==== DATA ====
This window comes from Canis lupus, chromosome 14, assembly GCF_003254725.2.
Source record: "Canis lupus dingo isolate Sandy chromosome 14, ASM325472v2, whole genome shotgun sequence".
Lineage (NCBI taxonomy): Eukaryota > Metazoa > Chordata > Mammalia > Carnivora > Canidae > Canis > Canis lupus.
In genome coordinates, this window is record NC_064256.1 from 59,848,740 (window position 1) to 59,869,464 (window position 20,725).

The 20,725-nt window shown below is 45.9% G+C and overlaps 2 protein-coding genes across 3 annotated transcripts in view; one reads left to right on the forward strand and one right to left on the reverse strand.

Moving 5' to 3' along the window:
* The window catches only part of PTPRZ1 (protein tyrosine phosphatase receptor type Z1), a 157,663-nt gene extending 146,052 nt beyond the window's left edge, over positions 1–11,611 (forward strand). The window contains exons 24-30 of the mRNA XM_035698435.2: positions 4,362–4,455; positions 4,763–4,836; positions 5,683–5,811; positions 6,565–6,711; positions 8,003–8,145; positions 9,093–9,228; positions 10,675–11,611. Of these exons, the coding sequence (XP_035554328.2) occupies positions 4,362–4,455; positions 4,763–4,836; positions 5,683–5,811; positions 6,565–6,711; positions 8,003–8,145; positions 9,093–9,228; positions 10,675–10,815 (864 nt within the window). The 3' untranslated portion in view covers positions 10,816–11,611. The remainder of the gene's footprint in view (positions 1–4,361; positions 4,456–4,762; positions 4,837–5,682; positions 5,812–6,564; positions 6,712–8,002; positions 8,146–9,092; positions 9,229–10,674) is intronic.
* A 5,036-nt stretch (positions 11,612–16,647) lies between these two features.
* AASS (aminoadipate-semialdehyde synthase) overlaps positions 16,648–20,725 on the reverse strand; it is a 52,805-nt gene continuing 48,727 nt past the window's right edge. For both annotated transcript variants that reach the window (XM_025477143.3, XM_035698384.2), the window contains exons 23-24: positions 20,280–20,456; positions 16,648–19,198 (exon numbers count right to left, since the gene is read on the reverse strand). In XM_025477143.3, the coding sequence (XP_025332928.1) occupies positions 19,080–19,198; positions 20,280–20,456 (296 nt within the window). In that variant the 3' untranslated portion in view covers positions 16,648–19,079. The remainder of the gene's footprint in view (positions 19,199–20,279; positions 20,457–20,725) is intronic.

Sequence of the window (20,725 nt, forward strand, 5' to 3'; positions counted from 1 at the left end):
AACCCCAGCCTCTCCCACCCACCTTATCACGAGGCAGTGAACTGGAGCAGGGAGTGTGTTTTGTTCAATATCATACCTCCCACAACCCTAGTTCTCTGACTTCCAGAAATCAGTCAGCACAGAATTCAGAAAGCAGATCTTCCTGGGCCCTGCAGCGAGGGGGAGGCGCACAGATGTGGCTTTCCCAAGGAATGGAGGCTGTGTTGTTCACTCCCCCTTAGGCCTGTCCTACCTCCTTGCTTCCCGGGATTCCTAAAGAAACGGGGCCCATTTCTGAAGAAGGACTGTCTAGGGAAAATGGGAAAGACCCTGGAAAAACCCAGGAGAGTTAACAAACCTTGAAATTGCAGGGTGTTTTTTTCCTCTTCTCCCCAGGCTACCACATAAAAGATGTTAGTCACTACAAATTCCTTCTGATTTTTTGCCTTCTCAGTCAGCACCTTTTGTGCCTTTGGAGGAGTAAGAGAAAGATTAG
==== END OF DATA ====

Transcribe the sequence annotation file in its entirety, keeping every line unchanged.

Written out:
This window comes from Canis lupus, chromosome 14, assembly GCF_003254725.2.
Source record: "Canis lupus dingo isolate Sandy chromosome 14, ASM325472v2, whole genome shotgun sequence".
Lineage (NCBI taxonomy): Eukaryota > Metazoa > Chordata > Mammalia > Carnivora > Canidae > Canis > Canis lupus.
In genome coordinates, this window is record NC_064256.1 from 59,848,740 (window position 1) to 59,869,464 (window position 20,725).

The 20,725-nt window shown below is 45.9% G+C and overlaps 2 protein-coding genes across 3 annotated transcripts in view; one reads left to right on the forward strand and one right to left on the reverse strand.

Moving 5' to 3' along the window:
* The window catches only part of PTPRZ1 (protein tyrosine phosphatase receptor type Z1), a 157,663-nt gene extending 146,052 nt beyond the window's left edge, over positions 1–11,611 (forward strand). The window contains exons 24-30 of the mRNA XM_035698435.2: positions 4,362–4,455; positions 4,763–4,836; positions 5,683–5,811; positions 6,565–6,711; positions 8,003–8,145; positions 9,093–9,228; positions 10,675–11,611. Of these exons, the coding sequence (XP_035554328.2) occupies positions 4,362–4,455; positions 4,763–4,836; positions 5,683–5,811; positions 6,565–6,711; positions 8,003–8,145; positions 9,093–9,228; positions 10,675–10,815 (864 nt within the window). The 3' untranslated portion in view covers positions 10,816–11,611. The remainder of the gene's footprint in view (positions 1–4,361; positions 4,456–4,762; positions 4,837–5,682; positions 5,812–6,564; positions 6,712–8,002; positions 8,146–9,092; positions 9,229–10,674) is intronic.
* A 5,036-nt stretch (positions 11,612–16,647) lies between these two features.
* AASS (aminoadipate-semialdehyde synthase) overlaps positions 16,648–20,725 on the reverse strand; it is a 52,805-nt gene continuing 48,727 nt past the window's right edge. For both annotated transcript variants that reach the window (XM_025477143.3, XM_035698384.2), the window contains exons 23-24: positions 20,280–20,456; positions 16,648–19,198 (exon numbers count right to left, since the gene is read on the reverse strand). In XM_025477143.3, the coding sequence (XP_025332928.1) occupies positions 19,080–19,198; positions 20,280–20,456 (296 nt within the window). In that variant the 3' untranslated portion in view covers positions 16,648–19,079. The remainder of the gene's footprint in view (positions 19,199–20,279; positions 20,457–20,725) is intronic.

Sequence of the window (20,725 nt, forward strand, 5' to 3'; positions counted from 1 at the left end):
AACCCCAGCCTCTCCCACCCACCTTATCACGAGGCAGTGAACTGGAGCAGGGAGTGTGTTTTGTTCAATATCATACCTCCCACAACCCTAGTTCTCTGACTTCCAGAAATCAGTCAGCACAGAATTCAGAAAGCAGATCTTCCTGGGCCCTGCAGCGAGGGGGAGGCGCACAGATGTGGCTTTCCCAAGGAATGGAGGCTGTGTTGTTCACTCCCCCTTAGGCCTGTCCTACCTCCTTGCTTCCCGGGATTCCTAAAGAAACGGGGCCCATTTCTGAAGAAGGACTGTCTAGGGAAAATGGGAAAGACCCTGGAAAAACCCAGGAGAGTTAACAAACCTTGAAATTGCAGGGTGTTTTTTTCCTCTTCTCCCCAGGCTACCACATAAAAGATGTTAGTCACTACAAATTCCTTCTGATTTTTTGCCTTCTCAGTCAGCACCTTTTGTGCCTTTGGAGGAGTAAGAGAAAGATTAG